Glendalough 13 Year Old Mizunara Single Malt Whiskey
I’ve been meaning to try this Double Barrel release from Glendalough for some time now and finally got around to sitting down and cracking this bottle open. I was intrigued as this is a single grain and usually offers creativity in a relativity unexplored category in Irish Whiskey. Glendalough Double Barrel gets this name as it was aged in ex-bourbon barrels before soaking for a further six month in ex-sherry casks for an extra punch of flavour. After finishing it is then bottled at 42% abv and cut down to size with local, Wicklow Mountain water. This Irish Whiskey has no age statement (NAS) but our research has found it is quite young and between three and four years old. But don’t let it’s age put you off as it is packed full of flavour.
Upon its initial release, this whiskey won double gold at The World Spirits Competition in San Francisco. If you were to try this whiskey at a blind tasting you’d be forgiven in thinking it was an American Bourbon. The Single Grain category is the underdog of Irish whiskey and this release will make you think twice about trying more. If you are a Bourbon drinker and you like your dram sweet, this is the bottle for you. It’s a real honey pot, very drinkable and it’s also complex with a depth of flavour beyond its years. It rips out all the flavour it can from the double aging in barrels from opposite sides of the world. The American Bourbon Oak barrels bring sweet honey and smooth vanilla notes which are familiar and welcoming. The Spanish Oloroso Oak barrels layer on dried fruit, and nutty flavours.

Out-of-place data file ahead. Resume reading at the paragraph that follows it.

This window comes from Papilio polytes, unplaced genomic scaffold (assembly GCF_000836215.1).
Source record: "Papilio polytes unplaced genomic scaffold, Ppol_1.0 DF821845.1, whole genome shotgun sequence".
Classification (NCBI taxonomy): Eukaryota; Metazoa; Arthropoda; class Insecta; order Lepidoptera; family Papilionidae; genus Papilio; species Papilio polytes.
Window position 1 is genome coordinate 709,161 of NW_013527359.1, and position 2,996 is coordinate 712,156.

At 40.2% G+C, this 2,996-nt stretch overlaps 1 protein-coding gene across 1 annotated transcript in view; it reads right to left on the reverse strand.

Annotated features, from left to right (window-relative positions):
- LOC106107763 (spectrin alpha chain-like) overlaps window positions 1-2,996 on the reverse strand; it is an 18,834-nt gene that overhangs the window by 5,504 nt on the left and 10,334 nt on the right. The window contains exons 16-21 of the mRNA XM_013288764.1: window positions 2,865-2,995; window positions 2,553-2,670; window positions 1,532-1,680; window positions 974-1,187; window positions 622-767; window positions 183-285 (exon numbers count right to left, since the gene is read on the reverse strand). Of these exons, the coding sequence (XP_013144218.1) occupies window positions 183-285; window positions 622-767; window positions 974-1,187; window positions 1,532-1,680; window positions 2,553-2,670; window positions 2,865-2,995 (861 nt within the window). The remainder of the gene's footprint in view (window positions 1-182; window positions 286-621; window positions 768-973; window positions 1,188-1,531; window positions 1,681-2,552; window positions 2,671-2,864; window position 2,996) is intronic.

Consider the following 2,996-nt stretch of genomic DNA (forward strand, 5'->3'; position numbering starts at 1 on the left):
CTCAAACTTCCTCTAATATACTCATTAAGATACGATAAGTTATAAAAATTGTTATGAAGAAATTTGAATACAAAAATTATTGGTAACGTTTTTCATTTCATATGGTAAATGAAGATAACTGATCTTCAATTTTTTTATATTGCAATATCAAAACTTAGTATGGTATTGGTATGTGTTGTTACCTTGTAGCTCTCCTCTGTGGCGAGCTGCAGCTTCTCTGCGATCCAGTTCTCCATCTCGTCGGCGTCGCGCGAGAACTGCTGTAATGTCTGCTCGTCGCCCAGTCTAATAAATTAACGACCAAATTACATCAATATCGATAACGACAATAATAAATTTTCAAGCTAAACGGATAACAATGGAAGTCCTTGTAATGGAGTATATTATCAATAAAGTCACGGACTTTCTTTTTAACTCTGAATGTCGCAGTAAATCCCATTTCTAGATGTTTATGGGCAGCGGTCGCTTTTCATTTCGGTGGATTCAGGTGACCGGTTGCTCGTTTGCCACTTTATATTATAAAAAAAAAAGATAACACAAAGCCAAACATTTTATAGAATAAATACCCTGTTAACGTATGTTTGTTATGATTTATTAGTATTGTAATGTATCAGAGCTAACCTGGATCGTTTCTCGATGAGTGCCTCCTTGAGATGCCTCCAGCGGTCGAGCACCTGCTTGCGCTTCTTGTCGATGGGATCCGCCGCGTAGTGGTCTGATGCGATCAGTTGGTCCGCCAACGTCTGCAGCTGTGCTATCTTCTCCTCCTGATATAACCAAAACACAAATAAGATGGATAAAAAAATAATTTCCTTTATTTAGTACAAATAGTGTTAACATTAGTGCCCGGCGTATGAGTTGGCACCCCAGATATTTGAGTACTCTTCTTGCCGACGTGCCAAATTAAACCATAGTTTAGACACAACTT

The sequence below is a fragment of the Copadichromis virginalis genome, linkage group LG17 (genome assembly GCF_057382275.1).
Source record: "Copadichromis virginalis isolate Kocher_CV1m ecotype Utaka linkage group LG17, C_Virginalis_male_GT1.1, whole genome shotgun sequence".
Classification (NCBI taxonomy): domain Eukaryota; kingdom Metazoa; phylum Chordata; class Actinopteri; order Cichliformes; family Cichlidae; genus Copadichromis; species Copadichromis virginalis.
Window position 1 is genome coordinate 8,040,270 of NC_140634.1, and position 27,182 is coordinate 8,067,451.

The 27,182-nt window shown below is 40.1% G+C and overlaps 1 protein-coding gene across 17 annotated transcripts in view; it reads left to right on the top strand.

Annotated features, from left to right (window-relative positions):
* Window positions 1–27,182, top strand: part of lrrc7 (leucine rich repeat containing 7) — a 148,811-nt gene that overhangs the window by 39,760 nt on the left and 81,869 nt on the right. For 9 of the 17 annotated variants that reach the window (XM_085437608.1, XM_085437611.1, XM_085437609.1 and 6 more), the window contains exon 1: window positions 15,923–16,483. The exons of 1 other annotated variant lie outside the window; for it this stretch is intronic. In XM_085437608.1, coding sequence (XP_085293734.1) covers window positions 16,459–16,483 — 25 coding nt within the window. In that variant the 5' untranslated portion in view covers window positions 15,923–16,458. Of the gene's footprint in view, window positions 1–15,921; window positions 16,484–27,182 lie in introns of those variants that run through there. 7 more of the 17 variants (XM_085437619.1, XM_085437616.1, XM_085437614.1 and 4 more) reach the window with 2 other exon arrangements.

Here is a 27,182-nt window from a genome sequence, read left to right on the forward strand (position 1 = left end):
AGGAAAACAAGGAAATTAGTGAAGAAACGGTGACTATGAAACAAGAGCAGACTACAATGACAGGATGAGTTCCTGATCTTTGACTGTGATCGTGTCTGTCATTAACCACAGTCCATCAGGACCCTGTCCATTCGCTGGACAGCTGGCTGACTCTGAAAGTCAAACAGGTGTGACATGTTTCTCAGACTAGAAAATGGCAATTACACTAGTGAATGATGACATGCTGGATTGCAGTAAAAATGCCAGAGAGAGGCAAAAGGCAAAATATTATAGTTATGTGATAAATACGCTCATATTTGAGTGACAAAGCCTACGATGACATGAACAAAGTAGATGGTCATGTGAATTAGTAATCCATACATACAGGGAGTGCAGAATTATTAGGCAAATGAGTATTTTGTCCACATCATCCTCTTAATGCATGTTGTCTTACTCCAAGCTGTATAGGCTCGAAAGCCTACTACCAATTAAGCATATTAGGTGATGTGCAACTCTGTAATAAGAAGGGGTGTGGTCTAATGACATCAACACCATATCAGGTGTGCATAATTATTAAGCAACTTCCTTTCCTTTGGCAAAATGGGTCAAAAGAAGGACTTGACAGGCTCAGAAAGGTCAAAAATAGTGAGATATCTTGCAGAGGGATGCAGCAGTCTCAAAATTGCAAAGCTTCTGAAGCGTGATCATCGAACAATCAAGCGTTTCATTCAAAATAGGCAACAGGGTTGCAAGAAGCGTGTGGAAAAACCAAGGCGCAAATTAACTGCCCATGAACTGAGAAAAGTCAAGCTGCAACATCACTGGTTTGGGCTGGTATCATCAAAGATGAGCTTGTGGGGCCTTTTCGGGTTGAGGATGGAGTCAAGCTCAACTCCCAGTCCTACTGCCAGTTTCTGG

Tasting notes for Glendalough Double Barrel Single Grain
I have read a few reviews of this whiskey and they have been mixed to middling. I was waiting to be disappointed, but I was happily surprised by a young lively whiskey with interesting layers. If anyone is overly critical of this whsieky remember, it’s only €36 a bottle. They have handpicked the best Oloroso casks, the team at Glendalough went off the beaten track to the small Andalusian town of Montilla, home of the famous PX grape. Here they can talk one on one with producers, chose the bodega, the liquid, the time seasoning, and eventually the right casks.
Custard Cream biscuits, that’s where my mind goes when I first nosed this whiskey. It’s the creamy, malty nose that gets your mouth watering. Vanilla icing and toasted oak are the backbone of this whiskey and the fruity sweetness gives it body. With floral notes of lemongrass, citrus, white grapes (possibly pino grigo) and green cooking apples. Sit with this one for a while and you’ll discover cherry, raisin, fig and a pinch of of nutmeg spice.
Sweet, stacked on sweet, with a butterscotch smoothness, salted caramel, vanilla icing sugar and white chocolate. Thick decadent honey links all the layers of sweetness with a fruity underlay of orchid fruits. The malty fruitiness is a combination of dessert fruits, maraschino cherries, blackberries and candied orange pieces. brown sugar. and peppercorn,
Ginger spices a touch of almond and nutty earthiness. Bags of oak and a hint of wood spice linger for a short finish. When you finish your glass, leave it sit for a minute or two and nose it again. You’ll enjoy all the woody notes one last time.
Where to buy: Glendalough Double Barrel Single Grain
If you are in the UK Master of Malt has a good choice of the Glendalough range. If you want to pick up a bottle in Irish try L.Mulligan’s or Celtic Whiskey Shop. Check out our review of their Pot Still release and one of my favorite Irish Whiskeys Glendalough 13 Year Old Mizunara Single Malt.
Every Whiskey Tells a Story, What Will Yours Be?Sláinte from The Whiskey Trail
#EatDrinkExplore – By Paul Kavanagh